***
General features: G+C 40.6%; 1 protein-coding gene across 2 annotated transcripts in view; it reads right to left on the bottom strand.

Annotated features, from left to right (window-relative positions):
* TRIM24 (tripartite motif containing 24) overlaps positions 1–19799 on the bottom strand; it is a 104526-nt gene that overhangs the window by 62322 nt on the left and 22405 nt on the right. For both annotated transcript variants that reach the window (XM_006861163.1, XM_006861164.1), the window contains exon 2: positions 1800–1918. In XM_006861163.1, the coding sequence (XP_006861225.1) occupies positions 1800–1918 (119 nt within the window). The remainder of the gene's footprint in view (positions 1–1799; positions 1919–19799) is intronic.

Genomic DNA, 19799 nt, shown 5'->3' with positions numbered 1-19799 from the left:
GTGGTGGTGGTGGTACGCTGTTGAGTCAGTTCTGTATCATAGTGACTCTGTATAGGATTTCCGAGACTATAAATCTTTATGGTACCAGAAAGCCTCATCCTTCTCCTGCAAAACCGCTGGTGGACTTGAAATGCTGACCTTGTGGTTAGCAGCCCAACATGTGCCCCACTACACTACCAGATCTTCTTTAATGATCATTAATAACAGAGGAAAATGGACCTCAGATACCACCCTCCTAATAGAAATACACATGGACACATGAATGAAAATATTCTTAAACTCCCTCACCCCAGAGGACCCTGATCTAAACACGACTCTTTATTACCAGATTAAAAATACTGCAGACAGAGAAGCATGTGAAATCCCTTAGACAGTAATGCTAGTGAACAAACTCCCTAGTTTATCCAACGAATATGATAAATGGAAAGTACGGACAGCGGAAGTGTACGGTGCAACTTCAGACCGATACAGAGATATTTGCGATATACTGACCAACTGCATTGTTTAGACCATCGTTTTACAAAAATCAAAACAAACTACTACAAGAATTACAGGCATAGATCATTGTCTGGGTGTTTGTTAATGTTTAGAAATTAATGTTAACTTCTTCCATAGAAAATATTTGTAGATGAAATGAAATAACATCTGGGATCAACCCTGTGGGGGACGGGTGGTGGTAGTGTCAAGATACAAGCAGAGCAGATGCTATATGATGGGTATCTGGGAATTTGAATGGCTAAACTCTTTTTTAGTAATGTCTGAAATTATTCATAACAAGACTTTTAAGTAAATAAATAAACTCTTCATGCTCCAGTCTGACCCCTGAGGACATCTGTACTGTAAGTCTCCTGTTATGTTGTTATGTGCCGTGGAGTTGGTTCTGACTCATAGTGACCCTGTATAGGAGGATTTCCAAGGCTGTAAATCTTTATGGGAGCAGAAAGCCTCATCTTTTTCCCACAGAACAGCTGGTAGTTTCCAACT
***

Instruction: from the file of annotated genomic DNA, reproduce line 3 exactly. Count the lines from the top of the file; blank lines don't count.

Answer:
* TRIM24 (tripartite motif containing 24) overlaps positions 1–19799 on the bottom strand; it is a 104526-nt gene that overhangs the window by 62322 nt on the left and 22405 nt on the right. For both annotated transcript variants that reach the window (XM_006861163.1, XM_006861164.1), the window contains exon 2: positions 1800–1918. In XM_006861163.1, the coding sequence (XP_006861225.1) occupies positions 1800–1918 (119 nt within the window). The remainder of the gene's footprint in view (positions 1–1799; positions 1919–19799) is intronic.